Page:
We were privileged and lucky to be risking so little.

Historically women, people of color, people with more fluid gender/sexual identities, and other marginalized populations risked their lives and the lives of those they cared about when they dared to be themselves and to speak their truth. We’ve inherited a more free society because of their sacrifice. Of course, there’s always more work to do.

So how do you become brave?

In Group, you have the opportunity to take risks. You can allow yourself to feel and to put into words what might have been dangerous to express in the past or in other environments. In on-going groups, members agree to keep coming until their issues are resolved. This means that you have the security that no matter how your words affect the other person, they will keep showing up. Week after week, you will have the opportunity to better understand yourself and each other. The more suppressed, marginalized parts of yourself will have a chance to be seen and heard. You’ll be less afraid of these hidden parts of yourself and less afraid of these parts in others.

And sometimes, the fear will still be overwhelming, no matter how much work you’ve done. You’ll regress, make a cowardly choice, retreat from life’s challenges. When that happens, the other group members will be there to listen, to gently or not so gently remind you of what you’re capable of and to share their own struggles with being brave.

Do you have a story about being brave?

I would love to hear it.





Sharing The Weight in Group

I had a conversation recently with a colleague who works with people who struggle with compulsive overeating and are considering or have had bariatric surgery. She told me how frequently the surgery doesn’t help very much unless the underlying psychological issues are confronted. Which of course got me thinking about how issues related to food, weight, body-image and so on can be addressed in Group.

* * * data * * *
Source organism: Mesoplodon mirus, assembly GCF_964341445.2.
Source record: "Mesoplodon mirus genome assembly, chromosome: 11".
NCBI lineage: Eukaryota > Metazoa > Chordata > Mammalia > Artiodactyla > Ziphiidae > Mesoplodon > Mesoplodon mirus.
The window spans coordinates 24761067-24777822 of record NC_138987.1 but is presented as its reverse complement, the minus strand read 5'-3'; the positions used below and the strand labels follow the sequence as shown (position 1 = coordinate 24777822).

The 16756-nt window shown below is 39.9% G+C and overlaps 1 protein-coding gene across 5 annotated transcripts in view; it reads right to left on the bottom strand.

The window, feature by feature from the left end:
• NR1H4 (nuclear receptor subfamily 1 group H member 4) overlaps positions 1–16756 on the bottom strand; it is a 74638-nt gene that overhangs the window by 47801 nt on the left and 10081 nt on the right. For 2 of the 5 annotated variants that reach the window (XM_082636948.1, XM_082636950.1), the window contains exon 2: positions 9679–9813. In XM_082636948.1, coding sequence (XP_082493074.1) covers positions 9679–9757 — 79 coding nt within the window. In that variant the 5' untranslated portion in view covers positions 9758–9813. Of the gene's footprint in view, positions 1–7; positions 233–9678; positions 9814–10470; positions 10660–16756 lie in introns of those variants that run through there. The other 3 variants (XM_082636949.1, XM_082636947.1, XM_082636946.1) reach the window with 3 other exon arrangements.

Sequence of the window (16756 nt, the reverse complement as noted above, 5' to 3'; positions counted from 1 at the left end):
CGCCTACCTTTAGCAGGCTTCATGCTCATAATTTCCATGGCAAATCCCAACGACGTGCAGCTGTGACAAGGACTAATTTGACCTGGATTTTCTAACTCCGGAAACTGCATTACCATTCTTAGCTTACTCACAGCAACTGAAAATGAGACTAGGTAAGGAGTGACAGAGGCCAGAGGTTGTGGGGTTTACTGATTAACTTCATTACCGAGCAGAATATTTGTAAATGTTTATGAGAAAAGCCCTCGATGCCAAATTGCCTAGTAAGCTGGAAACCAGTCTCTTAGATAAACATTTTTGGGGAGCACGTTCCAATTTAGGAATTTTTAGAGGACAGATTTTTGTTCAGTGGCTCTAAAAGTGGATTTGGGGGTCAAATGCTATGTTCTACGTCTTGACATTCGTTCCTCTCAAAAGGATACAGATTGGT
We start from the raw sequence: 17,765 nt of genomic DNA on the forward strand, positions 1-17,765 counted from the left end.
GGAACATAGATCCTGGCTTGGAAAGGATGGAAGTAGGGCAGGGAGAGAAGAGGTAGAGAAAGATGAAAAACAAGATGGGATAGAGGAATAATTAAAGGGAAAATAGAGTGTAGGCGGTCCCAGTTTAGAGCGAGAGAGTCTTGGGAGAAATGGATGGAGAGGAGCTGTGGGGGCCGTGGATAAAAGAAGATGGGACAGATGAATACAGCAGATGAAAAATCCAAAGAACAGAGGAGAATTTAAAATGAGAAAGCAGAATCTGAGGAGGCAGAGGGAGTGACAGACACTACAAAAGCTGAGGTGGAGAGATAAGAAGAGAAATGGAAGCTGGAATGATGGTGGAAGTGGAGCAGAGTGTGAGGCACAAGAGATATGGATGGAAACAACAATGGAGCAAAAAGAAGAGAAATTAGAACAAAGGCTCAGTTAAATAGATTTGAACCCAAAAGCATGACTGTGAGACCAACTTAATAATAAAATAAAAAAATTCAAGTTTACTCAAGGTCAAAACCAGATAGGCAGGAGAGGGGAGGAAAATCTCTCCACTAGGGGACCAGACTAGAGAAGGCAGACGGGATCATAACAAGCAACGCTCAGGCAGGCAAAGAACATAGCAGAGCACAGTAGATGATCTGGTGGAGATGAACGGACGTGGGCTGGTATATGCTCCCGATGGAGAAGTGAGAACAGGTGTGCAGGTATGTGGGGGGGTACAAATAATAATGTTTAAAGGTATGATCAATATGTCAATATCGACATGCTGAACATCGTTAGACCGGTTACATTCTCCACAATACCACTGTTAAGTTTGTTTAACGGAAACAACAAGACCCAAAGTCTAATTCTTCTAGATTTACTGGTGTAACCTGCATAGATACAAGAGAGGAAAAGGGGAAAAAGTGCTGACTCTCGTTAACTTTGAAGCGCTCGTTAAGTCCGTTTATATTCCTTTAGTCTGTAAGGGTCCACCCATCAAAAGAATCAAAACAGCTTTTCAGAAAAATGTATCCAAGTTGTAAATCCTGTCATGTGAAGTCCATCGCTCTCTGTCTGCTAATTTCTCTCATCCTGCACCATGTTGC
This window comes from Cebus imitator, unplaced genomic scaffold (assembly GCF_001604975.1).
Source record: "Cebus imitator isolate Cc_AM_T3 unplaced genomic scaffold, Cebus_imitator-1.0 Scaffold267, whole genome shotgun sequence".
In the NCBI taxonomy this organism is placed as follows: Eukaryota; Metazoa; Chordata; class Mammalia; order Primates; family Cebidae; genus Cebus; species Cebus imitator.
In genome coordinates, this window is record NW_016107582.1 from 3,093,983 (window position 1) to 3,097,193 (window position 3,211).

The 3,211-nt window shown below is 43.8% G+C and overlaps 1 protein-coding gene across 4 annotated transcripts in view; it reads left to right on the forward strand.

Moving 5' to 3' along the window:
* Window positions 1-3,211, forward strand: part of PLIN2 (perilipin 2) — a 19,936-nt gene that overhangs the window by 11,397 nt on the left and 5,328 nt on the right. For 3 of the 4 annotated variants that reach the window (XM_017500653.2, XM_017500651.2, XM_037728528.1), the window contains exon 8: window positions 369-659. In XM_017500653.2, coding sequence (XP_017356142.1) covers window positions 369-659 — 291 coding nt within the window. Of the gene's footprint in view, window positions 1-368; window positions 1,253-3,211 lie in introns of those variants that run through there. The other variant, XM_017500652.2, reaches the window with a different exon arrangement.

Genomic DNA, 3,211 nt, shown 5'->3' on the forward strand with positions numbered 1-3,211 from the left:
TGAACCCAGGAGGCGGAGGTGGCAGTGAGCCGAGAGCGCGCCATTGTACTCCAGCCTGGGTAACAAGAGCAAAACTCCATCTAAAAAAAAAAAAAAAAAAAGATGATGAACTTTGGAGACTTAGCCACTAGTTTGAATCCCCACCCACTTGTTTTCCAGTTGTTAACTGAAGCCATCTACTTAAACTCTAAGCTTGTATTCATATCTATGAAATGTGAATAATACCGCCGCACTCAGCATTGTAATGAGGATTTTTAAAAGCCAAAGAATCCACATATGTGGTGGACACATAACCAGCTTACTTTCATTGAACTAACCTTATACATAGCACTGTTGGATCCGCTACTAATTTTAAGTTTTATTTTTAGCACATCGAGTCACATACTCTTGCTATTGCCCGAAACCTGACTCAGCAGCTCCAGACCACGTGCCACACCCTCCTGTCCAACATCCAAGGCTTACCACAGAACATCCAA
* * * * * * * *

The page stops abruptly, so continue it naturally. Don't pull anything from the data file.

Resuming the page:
In February, I co-led a workshop called Food, Sex and Relationships. The basic idea was that the same emotional wounds that drive us to seek out particular foods and diets would manifest in how we related to others. If we paid careful attention to our interactions in a group setting, we could gain insight and awareness about the pain that prompted our over-eating, zealous dieting and shame about our needs and desires.

Group is the perfect place to receive the message that you’re valued, lovable and even attractive, regardless of your weight. This message can be explicitly expressed, or gently reinforced meeting after meeting, as members continue to show interest and appreciation when you contribute.

Our society is so quick to shame fat people that it can become almost impossible to address the issue with gentle curiosity. An authentic Group will wonder:

What is the weight is protecting you from?

How does it help you?

Which part of you are you trying to nourish when you overeat?

Who would you be without it?

Someone in Group may remind you of an abusive parent, a bullying peer in middle school, or a narcissistic spouse. Perhaps you unconsciously hoped that having more weight would make it harder for them to push you around, that taking up more space would force them to pay attention to you, that becoming unattractive would protect you from their predatory lust and controlling desire. Now, you have the opportunity to learn how to protect yourself effectively.

Hopefully you will discover what you’re truly hungry for and start getting nourished by the Group.

Eventually, this awareness of what you’re needing and wanting, what feels good and what doesn’t, empowers you. You no longer need to carry the burden of other people’s emotional immaturity and cruelty.  What a relief!


Can I bring a friend to Group?

Can I bring a friend to Group?

You probably want a simple Yes or No answer.

I try to avoid that, whenever possible. My reason is not just to annoy you.

Therapy, whether individual, couples, family or group, is a place to learn more about yourself, especially about your unconscious.

What is the unconscious?

Everything about you that happens without you having to think about it. Your breathing is generally unconscious. Your body temperature. Your dreams. Slips of the tongue. Accidentally scheduling the office party for precisely the same day and time that your wife requested additional help with the kids…